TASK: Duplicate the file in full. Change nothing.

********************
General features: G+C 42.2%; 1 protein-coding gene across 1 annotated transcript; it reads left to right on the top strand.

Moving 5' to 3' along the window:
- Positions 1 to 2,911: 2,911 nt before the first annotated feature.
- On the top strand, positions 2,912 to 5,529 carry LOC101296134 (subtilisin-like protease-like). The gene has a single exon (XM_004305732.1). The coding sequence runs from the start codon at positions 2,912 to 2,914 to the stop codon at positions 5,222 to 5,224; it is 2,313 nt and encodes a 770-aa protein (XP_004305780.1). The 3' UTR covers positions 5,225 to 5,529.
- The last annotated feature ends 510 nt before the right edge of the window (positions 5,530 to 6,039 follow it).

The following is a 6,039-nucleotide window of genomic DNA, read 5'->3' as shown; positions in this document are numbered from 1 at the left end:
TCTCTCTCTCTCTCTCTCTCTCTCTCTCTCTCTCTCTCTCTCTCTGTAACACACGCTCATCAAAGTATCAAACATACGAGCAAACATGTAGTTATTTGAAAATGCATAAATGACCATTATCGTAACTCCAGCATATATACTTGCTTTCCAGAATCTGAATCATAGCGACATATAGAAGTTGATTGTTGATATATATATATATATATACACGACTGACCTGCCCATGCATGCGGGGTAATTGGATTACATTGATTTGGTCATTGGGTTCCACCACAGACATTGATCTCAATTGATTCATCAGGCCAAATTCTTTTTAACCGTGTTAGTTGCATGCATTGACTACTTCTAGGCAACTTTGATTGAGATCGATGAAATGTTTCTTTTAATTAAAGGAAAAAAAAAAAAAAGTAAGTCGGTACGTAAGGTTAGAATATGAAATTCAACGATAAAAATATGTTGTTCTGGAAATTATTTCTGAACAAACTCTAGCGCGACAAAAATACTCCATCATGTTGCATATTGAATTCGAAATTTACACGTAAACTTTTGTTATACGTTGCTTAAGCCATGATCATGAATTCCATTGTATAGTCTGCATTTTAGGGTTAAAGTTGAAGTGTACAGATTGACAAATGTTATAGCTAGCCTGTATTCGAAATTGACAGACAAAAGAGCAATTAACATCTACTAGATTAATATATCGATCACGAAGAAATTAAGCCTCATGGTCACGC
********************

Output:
General features: G+C 42.2%; 1 protein-coding gene across 1 annotated transcript; it reads left to right on the top strand.

Moving 5' to 3' along the window:
- Positions 1 to 2,911: 2,911 nt before the first annotated feature.
- On the top strand, positions 2,912 to 5,529 carry LOC101296134 (subtilisin-like protease-like). The gene has a single exon (XM_004305732.1). The coding sequence runs from the start codon at positions 2,912 to 2,914 to the stop codon at positions 5,222 to 5,224; it is 2,313 nt and encodes a 770-aa protein (XP_004305780.1). The 3' UTR covers positions 5,225 to 5,529.
- The last annotated feature ends 510 nt before the right edge of the window (positions 5,530 to 6,039 follow it).

The following is a 6,039-nucleotide window of genomic DNA, read 5'->3' as shown; positions in this document are numbered from 1 at the left end:
TCTCTCTCTCTCTCTCTCTCTCTCTCTCTCTCTCTCTCTCTCTCTGTAACACACGCTCATCAAAGTATCAAACATACGAGCAAACATGTAGTTATTTGAAAATGCATAAATGACCATTATCGTAACTCCAGCATATATACTTGCTTTCCAGAATCTGAATCATAGCGACATATAGAAGTTGATTGTTGATATATATATATATATATACACGACTGACCTGCCCATGCATGCGGGGTAATTGGATTACATTGATTTGGTCATTGGGTTCCACCACAGACATTGATCTCAATTGATTCATCAGGCCAAATTCTTTTTAACCGTGTTAGTTGCATGCATTGACTACTTCTAGGCAACTTTGATTGAGATCGATGAAATGTTTCTTTTAATTAAAGGAAAAAAAAAAAAAAGTAAGTCGGTACGTAAGGTTAGAATATGAAATTCAACGATAAAAATATGTTGTTCTGGAAATTATTTCTGAACAAACTCTAGCGCGACAAAAATACTCCATCATGTTGCATATTGAATTCGAAATTTACACGTAAACTTTTGTTATACGTTGCTTAAGCCATGATCATGAATTCCATTGTATAGTCTGCATTTTAGGGTTAAAGTTGAAGTGTACAGATTGACAAATGTTATAGCTAGCCTGTATTCGAAATTGACAGACAAAAGAGCAATTAACATCTACTAGATTAATATATCGATCACGAAGAAATTAAGCCTCATGGTCACGC